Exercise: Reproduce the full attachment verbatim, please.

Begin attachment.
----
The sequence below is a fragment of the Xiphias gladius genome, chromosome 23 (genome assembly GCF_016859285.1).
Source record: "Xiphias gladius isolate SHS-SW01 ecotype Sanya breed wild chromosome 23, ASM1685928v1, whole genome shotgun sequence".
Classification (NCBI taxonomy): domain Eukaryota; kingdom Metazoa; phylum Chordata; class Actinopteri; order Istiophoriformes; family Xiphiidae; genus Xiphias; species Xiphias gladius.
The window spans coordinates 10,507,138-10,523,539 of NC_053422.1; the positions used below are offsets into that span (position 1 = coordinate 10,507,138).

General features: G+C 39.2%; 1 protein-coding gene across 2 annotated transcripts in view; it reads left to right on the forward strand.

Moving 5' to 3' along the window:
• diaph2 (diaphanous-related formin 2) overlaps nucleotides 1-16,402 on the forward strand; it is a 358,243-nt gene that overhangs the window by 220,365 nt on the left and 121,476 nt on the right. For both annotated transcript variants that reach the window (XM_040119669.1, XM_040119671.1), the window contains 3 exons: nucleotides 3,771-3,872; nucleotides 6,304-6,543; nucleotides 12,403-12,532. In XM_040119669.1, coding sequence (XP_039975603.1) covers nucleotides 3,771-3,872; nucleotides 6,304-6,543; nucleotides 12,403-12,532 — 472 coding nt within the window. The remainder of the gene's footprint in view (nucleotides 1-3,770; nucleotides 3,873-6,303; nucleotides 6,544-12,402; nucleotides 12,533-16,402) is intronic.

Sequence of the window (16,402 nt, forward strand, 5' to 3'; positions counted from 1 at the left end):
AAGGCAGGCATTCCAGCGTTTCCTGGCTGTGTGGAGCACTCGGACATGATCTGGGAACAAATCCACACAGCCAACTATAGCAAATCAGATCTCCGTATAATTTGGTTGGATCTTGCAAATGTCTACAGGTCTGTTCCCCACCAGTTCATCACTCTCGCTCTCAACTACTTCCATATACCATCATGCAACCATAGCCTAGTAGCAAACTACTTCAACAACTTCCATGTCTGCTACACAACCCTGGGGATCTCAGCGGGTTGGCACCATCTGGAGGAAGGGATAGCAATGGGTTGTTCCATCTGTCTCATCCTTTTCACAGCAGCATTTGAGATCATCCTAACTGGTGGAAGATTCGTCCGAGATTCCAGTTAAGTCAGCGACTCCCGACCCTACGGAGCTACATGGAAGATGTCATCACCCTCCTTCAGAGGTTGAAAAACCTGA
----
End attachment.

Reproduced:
The sequence below is a fragment of the Xiphias gladius genome, chromosome 23 (genome assembly GCF_016859285.1).
Source record: "Xiphias gladius isolate SHS-SW01 ecotype Sanya breed wild chromosome 23, ASM1685928v1, whole genome shotgun sequence".
Classification (NCBI taxonomy): domain Eukaryota; kingdom Metazoa; phylum Chordata; class Actinopteri; order Istiophoriformes; family Xiphiidae; genus Xiphias; species Xiphias gladius.
The window spans coordinates 10,507,138-10,523,539 of NC_053422.1; the positions used below are offsets into that span (position 1 = coordinate 10,507,138).

General features: G+C 39.2%; 1 protein-coding gene across 2 annotated transcripts in view; it reads left to right on the forward strand.

Moving 5' to 3' along the window:
• diaph2 (diaphanous-related formin 2) overlaps nucleotides 1-16,402 on the forward strand; it is a 358,243-nt gene that overhangs the window by 220,365 nt on the left and 121,476 nt on the right. For both annotated transcript variants that reach the window (XM_040119669.1, XM_040119671.1), the window contains 3 exons: nucleotides 3,771-3,872; nucleotides 6,304-6,543; nucleotides 12,403-12,532. In XM_040119669.1, coding sequence (XP_039975603.1) covers nucleotides 3,771-3,872; nucleotides 6,304-6,543; nucleotides 12,403-12,532 — 472 coding nt within the window. The remainder of the gene's footprint in view (nucleotides 1-3,770; nucleotides 3,873-6,303; nucleotides 6,544-12,402; nucleotides 12,533-16,402) is intronic.

Sequence of the window (16,402 nt, forward strand, 5' to 3'; positions counted from 1 at the left end):
AAGGCAGGCATTCCAGCGTTTCCTGGCTGTGTGGAGCACTCGGACATGATCTGGGAACAAATCCACACAGCCAACTATAGCAAATCAGATCTCCGTATAATTTGGTTGGATCTTGCAAATGTCTACAGGTCTGTTCCCCACCAGTTCATCACTCTCGCTCTCAACTACTTCCATATACCATCATGCAACCATAGCCTAGTAGCAAACTACTTCAACAACTTCCATGTCTGCTACACAACCCTGGGGATCTCAGCGGGTTGGCACCATCTGGAGGAAGGGATAGCAATGGGTTGTTCCATCTGTCTCATCCTTTTCACAGCAGCATTTGAGATCATCCTAACTGGTGGAAGATTCGTCCGAGATTCCAGTTAAGTCAGCGACTCCCGACCCTACGGAGCTACATGGAAGATGTCATCACCCTCCTTCAGAGGTTGAAAAACCTGA